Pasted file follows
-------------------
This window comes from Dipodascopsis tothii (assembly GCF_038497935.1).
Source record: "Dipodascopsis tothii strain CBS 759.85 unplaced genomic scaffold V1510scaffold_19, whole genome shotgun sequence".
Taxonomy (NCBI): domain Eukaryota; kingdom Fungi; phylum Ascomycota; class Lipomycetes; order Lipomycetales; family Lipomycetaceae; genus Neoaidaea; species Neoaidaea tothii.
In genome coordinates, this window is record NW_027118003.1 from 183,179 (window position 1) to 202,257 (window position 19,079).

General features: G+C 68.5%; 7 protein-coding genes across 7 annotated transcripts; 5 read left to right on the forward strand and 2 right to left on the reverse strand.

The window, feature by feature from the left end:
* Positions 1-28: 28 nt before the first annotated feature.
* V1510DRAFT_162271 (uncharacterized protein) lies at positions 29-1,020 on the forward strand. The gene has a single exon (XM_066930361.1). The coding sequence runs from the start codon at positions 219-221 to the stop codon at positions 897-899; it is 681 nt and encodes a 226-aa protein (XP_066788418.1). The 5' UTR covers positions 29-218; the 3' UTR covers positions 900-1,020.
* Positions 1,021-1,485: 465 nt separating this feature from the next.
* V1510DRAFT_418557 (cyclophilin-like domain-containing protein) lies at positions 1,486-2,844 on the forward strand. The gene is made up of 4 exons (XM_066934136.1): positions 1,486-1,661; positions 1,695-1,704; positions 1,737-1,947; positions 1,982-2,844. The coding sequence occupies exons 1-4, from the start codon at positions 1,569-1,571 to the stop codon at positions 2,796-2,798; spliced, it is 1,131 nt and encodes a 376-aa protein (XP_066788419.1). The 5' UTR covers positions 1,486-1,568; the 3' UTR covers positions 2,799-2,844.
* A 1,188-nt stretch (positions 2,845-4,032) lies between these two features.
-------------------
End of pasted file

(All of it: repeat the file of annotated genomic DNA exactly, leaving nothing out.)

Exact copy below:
This window comes from Dipodascopsis tothii (assembly GCF_038497935.1).
Source record: "Dipodascopsis tothii strain CBS 759.85 unplaced genomic scaffold V1510scaffold_19, whole genome shotgun sequence".
Taxonomy (NCBI): domain Eukaryota; kingdom Fungi; phylum Ascomycota; class Lipomycetes; order Lipomycetales; family Lipomycetaceae; genus Neoaidaea; species Neoaidaea tothii.
In genome coordinates, this window is record NW_027118003.1 from 183,179 (window position 1) to 202,257 (window position 19,079).

General features: G+C 68.5%; 7 protein-coding genes across 7 annotated transcripts; 5 read left to right on the forward strand and 2 right to left on the reverse strand.

The window, feature by feature from the left end:
* Positions 1-28: 28 nt before the first annotated feature.
* V1510DRAFT_162271 (uncharacterized protein) lies at positions 29-1,020 on the forward strand. The gene has a single exon (XM_066930361.1). The coding sequence runs from the start codon at positions 219-221 to the stop codon at positions 897-899; it is 681 nt and encodes a 226-aa protein (XP_066788418.1). The 5' UTR covers positions 29-218; the 3' UTR covers positions 900-1,020.
* Positions 1,021-1,485: 465 nt separating this feature from the next.
* V1510DRAFT_418557 (cyclophilin-like domain-containing protein) lies at positions 1,486-2,844 on the forward strand. The gene is made up of 4 exons (XM_066934136.1): positions 1,486-1,661; positions 1,695-1,704; positions 1,737-1,947; positions 1,982-2,844. The coding sequence occupies exons 1-4, from the start codon at positions 1,569-1,571 to the stop codon at positions 2,796-2,798; spliced, it is 1,131 nt and encodes a 376-aa protein (XP_066788419.1). The 5' UTR covers positions 1,486-1,568; the 3' UTR covers positions 2,799-2,844.
* A 1,188-nt stretch (positions 2,845-4,032) lies between these two features.